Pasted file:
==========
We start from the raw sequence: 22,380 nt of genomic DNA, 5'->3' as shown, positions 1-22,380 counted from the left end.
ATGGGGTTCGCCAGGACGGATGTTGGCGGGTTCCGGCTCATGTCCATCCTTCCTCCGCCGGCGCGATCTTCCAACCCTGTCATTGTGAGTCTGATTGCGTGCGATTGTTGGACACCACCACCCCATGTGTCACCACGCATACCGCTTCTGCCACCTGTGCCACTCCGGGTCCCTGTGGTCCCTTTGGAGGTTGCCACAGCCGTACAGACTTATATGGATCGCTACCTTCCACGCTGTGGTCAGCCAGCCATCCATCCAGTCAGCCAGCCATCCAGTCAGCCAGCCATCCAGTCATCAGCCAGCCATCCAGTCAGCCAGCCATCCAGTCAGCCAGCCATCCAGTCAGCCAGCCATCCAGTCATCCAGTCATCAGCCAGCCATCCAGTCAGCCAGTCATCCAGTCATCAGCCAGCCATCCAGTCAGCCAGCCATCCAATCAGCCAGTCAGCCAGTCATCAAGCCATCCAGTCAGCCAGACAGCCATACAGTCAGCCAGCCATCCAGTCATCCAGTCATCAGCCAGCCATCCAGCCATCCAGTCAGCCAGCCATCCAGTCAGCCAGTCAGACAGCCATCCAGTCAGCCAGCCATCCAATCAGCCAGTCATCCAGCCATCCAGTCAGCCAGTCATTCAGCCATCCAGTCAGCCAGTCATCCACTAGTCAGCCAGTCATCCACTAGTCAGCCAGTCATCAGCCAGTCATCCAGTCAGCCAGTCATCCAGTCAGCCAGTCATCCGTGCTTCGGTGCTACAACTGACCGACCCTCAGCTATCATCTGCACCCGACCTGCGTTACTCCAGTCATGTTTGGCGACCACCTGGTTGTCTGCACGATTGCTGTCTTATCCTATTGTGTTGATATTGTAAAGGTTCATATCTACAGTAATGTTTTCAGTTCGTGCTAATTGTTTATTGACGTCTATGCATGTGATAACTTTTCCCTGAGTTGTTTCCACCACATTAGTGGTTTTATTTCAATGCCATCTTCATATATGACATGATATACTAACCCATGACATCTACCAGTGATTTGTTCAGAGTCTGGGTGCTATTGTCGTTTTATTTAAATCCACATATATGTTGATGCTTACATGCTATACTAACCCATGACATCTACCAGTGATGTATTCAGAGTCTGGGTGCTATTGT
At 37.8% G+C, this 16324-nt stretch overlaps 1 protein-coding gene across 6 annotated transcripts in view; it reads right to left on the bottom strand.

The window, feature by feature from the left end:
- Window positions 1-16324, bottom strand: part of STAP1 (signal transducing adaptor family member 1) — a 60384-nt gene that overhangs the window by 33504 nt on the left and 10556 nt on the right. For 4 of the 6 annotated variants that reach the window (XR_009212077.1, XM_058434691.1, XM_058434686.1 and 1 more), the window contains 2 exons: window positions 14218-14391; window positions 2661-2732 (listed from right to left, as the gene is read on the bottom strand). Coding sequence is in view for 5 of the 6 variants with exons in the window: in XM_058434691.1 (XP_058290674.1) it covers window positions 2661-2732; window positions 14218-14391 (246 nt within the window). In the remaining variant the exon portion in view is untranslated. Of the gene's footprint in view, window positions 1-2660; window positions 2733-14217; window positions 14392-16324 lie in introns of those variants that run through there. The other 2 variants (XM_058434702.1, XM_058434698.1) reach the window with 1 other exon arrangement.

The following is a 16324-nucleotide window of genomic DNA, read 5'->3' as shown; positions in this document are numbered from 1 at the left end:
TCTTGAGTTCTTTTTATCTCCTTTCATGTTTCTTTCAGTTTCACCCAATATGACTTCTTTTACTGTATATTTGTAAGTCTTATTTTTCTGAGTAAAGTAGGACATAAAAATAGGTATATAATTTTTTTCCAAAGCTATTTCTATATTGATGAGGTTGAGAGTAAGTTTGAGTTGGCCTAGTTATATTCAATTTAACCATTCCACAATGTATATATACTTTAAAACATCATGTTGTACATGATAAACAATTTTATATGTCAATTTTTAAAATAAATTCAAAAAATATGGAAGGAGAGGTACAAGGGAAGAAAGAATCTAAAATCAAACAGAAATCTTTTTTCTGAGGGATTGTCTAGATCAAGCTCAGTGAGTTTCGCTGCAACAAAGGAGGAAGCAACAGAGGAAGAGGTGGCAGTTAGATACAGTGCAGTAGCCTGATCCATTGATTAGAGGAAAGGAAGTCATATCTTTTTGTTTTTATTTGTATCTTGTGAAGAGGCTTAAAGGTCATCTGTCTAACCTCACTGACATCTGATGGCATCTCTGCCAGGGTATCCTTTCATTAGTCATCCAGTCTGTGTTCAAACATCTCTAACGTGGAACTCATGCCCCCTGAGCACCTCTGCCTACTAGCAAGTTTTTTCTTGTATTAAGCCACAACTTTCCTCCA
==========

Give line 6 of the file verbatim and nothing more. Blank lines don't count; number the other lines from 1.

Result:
The following is a 16324-nucleotide window of genomic DNA, read 5'->3' as shown; positions in this document are numbered from 1 at the left end: